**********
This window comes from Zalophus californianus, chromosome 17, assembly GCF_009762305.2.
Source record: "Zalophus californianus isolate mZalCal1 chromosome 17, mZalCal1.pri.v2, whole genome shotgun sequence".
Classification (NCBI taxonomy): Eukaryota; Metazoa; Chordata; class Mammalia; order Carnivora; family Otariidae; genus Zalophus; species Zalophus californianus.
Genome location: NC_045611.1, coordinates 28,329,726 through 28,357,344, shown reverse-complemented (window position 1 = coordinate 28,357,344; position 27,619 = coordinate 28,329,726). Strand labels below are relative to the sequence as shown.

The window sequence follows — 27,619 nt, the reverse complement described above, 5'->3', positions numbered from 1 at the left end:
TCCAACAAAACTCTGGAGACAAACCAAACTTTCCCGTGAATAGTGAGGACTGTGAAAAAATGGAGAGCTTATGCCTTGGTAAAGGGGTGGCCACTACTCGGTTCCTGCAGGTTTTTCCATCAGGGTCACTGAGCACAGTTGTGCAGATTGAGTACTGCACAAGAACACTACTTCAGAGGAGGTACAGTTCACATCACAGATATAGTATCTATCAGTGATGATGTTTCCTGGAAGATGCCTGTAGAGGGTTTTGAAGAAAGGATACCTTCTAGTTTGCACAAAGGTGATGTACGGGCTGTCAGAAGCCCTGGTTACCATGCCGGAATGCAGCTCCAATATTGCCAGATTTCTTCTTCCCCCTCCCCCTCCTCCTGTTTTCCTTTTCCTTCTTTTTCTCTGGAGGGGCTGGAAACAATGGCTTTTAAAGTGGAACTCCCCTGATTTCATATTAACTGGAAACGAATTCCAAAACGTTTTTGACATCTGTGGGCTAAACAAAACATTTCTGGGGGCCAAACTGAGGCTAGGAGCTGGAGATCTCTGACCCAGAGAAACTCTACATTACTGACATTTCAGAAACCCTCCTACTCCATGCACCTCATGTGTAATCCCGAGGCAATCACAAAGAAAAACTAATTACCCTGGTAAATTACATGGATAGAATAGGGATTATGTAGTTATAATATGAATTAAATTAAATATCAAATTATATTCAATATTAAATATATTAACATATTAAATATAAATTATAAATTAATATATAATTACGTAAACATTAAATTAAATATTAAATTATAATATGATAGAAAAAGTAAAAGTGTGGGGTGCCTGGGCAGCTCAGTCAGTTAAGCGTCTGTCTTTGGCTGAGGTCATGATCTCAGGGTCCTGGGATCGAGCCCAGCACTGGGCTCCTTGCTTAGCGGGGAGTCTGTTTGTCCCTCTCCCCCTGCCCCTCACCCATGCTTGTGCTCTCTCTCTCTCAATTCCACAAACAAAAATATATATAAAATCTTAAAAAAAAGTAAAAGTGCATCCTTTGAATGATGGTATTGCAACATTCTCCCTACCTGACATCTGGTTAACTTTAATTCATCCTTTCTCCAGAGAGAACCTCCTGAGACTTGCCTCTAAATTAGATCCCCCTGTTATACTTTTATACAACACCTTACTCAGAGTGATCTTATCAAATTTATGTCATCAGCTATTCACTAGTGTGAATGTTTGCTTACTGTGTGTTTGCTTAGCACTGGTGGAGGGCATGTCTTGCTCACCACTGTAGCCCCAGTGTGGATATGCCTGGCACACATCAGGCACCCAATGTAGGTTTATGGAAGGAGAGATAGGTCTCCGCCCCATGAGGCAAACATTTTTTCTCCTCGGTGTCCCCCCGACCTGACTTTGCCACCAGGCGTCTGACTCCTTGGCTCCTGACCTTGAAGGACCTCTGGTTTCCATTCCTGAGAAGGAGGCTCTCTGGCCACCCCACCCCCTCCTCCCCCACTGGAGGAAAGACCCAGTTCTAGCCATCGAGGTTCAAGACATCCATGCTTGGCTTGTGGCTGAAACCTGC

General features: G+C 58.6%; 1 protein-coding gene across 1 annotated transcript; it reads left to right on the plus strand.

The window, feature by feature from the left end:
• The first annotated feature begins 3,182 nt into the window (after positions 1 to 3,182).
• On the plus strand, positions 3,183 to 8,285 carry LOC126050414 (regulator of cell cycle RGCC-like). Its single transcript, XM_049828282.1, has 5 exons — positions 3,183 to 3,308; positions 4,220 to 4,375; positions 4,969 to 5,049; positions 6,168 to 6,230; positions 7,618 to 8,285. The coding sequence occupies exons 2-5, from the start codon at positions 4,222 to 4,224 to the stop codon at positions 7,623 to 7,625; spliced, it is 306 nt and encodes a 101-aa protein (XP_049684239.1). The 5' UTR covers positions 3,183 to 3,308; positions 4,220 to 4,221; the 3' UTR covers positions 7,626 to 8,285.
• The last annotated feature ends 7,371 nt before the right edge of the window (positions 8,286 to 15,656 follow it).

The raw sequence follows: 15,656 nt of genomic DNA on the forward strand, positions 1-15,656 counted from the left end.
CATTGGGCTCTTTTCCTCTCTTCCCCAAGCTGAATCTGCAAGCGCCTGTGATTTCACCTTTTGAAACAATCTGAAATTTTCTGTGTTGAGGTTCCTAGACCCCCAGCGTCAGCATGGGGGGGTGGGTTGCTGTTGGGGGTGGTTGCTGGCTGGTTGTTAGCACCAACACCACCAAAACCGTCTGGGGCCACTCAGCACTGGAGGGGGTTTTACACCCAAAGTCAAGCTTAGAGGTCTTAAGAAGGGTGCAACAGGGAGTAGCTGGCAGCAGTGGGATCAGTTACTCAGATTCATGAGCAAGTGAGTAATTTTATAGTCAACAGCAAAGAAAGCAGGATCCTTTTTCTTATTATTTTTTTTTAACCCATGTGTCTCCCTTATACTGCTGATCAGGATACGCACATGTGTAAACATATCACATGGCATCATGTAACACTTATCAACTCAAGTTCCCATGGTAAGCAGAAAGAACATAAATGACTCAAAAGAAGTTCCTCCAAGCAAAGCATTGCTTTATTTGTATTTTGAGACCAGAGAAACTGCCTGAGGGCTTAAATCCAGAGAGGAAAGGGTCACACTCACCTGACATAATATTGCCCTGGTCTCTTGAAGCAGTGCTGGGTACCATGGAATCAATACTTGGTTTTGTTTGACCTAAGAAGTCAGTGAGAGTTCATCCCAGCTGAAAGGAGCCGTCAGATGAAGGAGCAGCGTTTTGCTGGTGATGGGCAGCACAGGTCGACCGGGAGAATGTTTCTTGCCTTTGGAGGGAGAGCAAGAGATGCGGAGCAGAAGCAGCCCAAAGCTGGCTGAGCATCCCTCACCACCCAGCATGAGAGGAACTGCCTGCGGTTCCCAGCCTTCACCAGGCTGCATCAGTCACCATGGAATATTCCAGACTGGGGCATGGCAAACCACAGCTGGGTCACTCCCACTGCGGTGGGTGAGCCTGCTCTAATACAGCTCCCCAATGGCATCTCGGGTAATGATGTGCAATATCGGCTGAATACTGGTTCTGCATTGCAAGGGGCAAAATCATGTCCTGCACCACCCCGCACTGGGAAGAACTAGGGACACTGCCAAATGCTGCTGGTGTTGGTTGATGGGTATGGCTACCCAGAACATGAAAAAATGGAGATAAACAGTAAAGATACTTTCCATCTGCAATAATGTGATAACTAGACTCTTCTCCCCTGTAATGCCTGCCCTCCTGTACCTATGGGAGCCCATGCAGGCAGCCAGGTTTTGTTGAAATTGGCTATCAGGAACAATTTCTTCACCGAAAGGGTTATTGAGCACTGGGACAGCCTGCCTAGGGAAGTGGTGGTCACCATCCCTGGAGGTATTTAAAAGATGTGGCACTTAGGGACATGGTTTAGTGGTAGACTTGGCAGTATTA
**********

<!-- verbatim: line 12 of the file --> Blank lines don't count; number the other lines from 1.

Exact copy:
The raw sequence follows: 15,656 nt of genomic DNA on the forward strand, positions 1-15,656 counted from the left end.